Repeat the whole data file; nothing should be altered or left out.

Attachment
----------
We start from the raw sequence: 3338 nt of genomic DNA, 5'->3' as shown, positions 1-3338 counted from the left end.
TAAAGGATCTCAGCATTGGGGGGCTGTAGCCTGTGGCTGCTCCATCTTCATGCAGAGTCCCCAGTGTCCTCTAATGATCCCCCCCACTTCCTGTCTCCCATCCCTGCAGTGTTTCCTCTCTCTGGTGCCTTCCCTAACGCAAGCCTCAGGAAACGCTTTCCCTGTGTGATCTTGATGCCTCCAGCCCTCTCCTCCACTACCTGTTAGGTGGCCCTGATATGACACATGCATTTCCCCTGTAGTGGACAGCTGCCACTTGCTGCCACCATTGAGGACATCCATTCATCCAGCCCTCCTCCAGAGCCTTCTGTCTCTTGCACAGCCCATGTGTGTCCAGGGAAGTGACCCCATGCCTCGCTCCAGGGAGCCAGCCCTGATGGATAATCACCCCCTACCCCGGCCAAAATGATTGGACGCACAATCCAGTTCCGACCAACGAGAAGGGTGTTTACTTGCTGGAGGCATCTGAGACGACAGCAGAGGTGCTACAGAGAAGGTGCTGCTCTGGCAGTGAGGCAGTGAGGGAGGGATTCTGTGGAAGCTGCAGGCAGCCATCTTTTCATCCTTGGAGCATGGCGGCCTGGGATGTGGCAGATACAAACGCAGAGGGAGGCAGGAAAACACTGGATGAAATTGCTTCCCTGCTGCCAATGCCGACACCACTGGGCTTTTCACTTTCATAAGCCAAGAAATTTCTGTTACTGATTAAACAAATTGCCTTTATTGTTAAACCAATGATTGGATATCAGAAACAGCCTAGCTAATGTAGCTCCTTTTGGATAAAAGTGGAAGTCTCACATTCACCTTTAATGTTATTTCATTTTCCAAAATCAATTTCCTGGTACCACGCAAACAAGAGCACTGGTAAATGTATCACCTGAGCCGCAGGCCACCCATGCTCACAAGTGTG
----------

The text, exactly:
We start from the raw sequence: 3338 nt of genomic DNA, 5'->3' as shown, positions 1-3338 counted from the left end.
TAAAGGATCTCAGCATTGGGGGGCTGTAGCCTGTGGCTGCTCCATCTTCATGCAGAGTCCCCAGTGTCCTCTAATGATCCCCCCCACTTCCTGTCTCCCATCCCTGCAGTGTTTCCTCTCTCTGGTGCCTTCCCTAACGCAAGCCTCAGGAAACGCTTTCCCTGTGTGATCTTGATGCCTCCAGCCCTCTCCTCCACTACCTGTTAGGTGGCCCTGATATGACACATGCATTTCCCCTGTAGTGGACAGCTGCCACTTGCTGCCACCATTGAGGACATCCATTCATCCAGCCCTCCTCCAGAGCCTTCTGTCTCTTGCACAGCCCATGTGTGTCCAGGGAAGTGACCCCATGCCTCGCTCCAGGGAGCCAGCCCTGATGGATAATCACCCCCTACCCCGGCCAAAATGATTGGACGCACAATCCAGTTCCGACCAACGAGAAGGGTGTTTACTTGCTGGAGGCATCTGAGACGACAGCAGAGGTGCTACAGAGAAGGTGCTGCTCTGGCAGTGAGGCAGTGAGGGAGGGATTCTGTGGAAGCTGCAGGCAGCCATCTTTTCATCCTTGGAGCATGGCGGCCTGGGATGTGGCAGATACAAACGCAGAGGGAGGCAGGAAAACACTGGATGAAATTGCTTCCCTGCTGCCAATGCCGACACCACTGGGCTTTTCACTTTCATAAGCCAAGAAATTTCTGTTACTGATTAAACAAATTGCCTTTATTGTTAAACCAATGATTGGATATCAGAAACAGCCTAGCTAATGTAGCTCCTTTTGGATAAAAGTGGAAGTCTCACATTCACCTTTAATGTTATTTCATTTTCCAAAATCAATTTCCTGGTACCACGCAAACAAGAGCACTGGTAAATGTATCACCTGAGCCGCAGGCCACCCATGCTCACAAGTGTG